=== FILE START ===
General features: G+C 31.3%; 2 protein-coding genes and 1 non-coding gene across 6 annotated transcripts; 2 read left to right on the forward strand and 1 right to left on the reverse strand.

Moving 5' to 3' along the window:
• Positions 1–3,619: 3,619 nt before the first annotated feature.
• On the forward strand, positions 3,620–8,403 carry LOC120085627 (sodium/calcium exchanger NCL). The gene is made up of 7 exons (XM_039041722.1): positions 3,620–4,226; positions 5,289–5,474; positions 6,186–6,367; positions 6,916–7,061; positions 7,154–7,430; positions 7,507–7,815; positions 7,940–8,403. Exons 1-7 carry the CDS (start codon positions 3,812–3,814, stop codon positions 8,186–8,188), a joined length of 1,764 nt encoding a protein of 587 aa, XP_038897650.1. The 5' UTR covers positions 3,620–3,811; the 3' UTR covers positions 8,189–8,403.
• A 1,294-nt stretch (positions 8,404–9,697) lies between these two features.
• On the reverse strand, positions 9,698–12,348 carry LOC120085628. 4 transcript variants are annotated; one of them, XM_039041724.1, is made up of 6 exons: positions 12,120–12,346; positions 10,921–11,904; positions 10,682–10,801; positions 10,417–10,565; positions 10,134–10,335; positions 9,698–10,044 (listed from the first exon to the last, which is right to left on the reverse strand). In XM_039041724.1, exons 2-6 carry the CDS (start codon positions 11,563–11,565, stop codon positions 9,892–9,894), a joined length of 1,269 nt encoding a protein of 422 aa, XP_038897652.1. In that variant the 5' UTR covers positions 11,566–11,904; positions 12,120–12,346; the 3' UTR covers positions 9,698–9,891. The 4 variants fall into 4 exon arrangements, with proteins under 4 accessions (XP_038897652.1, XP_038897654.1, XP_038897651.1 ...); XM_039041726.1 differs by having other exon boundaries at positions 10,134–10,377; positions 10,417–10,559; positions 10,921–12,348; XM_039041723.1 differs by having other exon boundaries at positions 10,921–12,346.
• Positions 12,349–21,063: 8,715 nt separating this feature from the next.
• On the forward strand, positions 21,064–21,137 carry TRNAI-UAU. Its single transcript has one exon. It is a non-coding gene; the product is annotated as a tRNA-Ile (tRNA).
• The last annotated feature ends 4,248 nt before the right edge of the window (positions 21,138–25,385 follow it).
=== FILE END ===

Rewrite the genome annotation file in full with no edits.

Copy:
General features: G+C 31.3%; 2 protein-coding genes and 1 non-coding gene across 6 annotated transcripts; 2 read left to right on the forward strand and 1 right to left on the reverse strand.

Moving 5' to 3' along the window:
• Positions 1–3,619: 3,619 nt before the first annotated feature.
• On the forward strand, positions 3,620–8,403 carry LOC120085627 (sodium/calcium exchanger NCL). The gene is made up of 7 exons (XM_039041722.1): positions 3,620–4,226; positions 5,289–5,474; positions 6,186–6,367; positions 6,916–7,061; positions 7,154–7,430; positions 7,507–7,815; positions 7,940–8,403. Exons 1-7 carry the CDS (start codon positions 3,812–3,814, stop codon positions 8,186–8,188), a joined length of 1,764 nt encoding a protein of 587 aa, XP_038897650.1. The 5' UTR covers positions 3,620–3,811; the 3' UTR covers positions 8,189–8,403.
• A 1,294-nt stretch (positions 8,404–9,697) lies between these two features.
• On the reverse strand, positions 9,698–12,348 carry LOC120085628. 4 transcript variants are annotated; one of them, XM_039041724.1, is made up of 6 exons: positions 12,120–12,346; positions 10,921–11,904; positions 10,682–10,801; positions 10,417–10,565; positions 10,134–10,335; positions 9,698–10,044 (listed from the first exon to the last, which is right to left on the reverse strand). In XM_039041724.1, exons 2-6 carry the CDS (start codon positions 11,563–11,565, stop codon positions 9,892–9,894), a joined length of 1,269 nt encoding a protein of 422 aa, XP_038897652.1. In that variant the 5' UTR covers positions 11,566–11,904; positions 12,120–12,346; the 3' UTR covers positions 9,698–9,891. The 4 variants fall into 4 exon arrangements, with proteins under 4 accessions (XP_038897652.1, XP_038897654.1, XP_038897651.1 ...); XM_039041726.1 differs by having other exon boundaries at positions 10,134–10,377; positions 10,417–10,559; positions 10,921–12,348; XM_039041723.1 differs by having other exon boundaries at positions 10,921–12,346.
• Positions 12,349–21,063: 8,715 nt separating this feature from the next.
• On the forward strand, positions 21,064–21,137 carry TRNAI-UAU. Its single transcript has one exon. It is a non-coding gene; the product is annotated as a tRNA-Ile (tRNA).
• The last annotated feature ends 4,248 nt before the right edge of the window (positions 21,138–25,385 follow it).